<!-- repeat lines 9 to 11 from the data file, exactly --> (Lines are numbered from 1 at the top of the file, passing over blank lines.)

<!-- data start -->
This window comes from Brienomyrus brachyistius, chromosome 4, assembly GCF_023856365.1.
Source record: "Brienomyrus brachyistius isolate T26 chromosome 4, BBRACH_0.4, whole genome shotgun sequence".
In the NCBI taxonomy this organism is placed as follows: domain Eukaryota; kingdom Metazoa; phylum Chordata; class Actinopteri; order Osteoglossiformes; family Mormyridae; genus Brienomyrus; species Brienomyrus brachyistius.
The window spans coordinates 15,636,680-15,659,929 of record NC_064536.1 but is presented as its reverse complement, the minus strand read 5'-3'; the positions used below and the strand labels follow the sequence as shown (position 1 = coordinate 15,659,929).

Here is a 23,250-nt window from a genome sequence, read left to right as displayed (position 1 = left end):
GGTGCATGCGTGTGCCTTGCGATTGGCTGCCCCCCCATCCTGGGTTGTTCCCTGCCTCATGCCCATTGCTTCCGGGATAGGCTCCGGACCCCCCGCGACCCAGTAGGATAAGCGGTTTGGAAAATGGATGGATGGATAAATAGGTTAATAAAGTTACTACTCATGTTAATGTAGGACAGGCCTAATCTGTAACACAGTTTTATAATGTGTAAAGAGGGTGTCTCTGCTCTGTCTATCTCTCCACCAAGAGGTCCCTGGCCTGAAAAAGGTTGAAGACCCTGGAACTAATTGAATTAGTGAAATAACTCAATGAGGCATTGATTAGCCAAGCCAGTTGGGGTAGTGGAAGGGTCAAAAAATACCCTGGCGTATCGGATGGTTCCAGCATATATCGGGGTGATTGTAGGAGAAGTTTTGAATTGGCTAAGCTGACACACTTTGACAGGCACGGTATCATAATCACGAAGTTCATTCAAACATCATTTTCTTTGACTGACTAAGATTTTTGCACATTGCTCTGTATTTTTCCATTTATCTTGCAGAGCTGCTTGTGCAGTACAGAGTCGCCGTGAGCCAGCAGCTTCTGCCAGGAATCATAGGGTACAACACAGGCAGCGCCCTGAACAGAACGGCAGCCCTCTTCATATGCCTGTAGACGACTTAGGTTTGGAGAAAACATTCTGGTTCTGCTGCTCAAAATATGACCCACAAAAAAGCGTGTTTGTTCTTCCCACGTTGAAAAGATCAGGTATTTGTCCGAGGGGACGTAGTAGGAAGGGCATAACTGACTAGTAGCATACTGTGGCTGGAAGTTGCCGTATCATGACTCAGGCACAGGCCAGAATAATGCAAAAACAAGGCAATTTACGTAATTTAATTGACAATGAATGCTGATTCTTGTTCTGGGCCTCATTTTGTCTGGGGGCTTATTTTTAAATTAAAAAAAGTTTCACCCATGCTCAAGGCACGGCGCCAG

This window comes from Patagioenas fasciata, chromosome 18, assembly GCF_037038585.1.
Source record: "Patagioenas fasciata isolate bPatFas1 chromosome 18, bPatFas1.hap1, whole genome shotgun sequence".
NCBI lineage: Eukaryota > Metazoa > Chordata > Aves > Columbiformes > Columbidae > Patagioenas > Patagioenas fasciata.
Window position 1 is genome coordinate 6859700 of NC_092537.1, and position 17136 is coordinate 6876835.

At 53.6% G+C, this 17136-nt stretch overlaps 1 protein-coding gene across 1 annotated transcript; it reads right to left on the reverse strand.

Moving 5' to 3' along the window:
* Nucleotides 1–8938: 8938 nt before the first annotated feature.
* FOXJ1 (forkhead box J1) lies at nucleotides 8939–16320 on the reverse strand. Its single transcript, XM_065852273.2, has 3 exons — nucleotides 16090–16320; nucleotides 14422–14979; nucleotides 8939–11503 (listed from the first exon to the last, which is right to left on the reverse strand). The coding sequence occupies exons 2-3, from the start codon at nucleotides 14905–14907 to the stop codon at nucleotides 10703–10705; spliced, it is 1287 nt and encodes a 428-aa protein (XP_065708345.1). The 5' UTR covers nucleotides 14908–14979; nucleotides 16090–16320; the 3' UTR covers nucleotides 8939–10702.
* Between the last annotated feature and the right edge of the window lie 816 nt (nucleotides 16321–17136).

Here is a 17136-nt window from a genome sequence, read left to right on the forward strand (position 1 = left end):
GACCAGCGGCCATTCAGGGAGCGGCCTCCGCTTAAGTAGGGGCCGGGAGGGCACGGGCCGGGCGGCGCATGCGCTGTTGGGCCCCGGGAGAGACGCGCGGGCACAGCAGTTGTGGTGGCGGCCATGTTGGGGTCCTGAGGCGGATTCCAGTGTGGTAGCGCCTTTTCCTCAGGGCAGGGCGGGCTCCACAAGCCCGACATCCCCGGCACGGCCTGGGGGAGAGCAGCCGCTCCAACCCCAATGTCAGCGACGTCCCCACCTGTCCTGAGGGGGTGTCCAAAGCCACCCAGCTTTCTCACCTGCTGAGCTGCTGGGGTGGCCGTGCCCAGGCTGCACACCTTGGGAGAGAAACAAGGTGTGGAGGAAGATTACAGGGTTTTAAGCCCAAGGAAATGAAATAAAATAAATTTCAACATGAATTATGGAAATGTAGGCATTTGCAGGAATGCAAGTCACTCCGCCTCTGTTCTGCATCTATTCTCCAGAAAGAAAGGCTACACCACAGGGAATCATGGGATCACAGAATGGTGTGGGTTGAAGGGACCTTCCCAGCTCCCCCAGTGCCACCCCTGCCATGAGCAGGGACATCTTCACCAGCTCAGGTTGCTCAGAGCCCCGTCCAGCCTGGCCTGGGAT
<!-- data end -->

NCBI lineage: Eukaryota > Metazoa > Chordata > Aves > Columbiformes > Columbidae > Patagioenas > Patagioenas fasciata.
Window position 1 is genome coordinate 6859700 of NC_092537.1, and position 17136 is coordinate 6876835.

At 53.6% G+C, this 17136-nt stretch overlaps 1 protein-coding gene across 1 annotated transcript; it reads right to left on the reverse strand.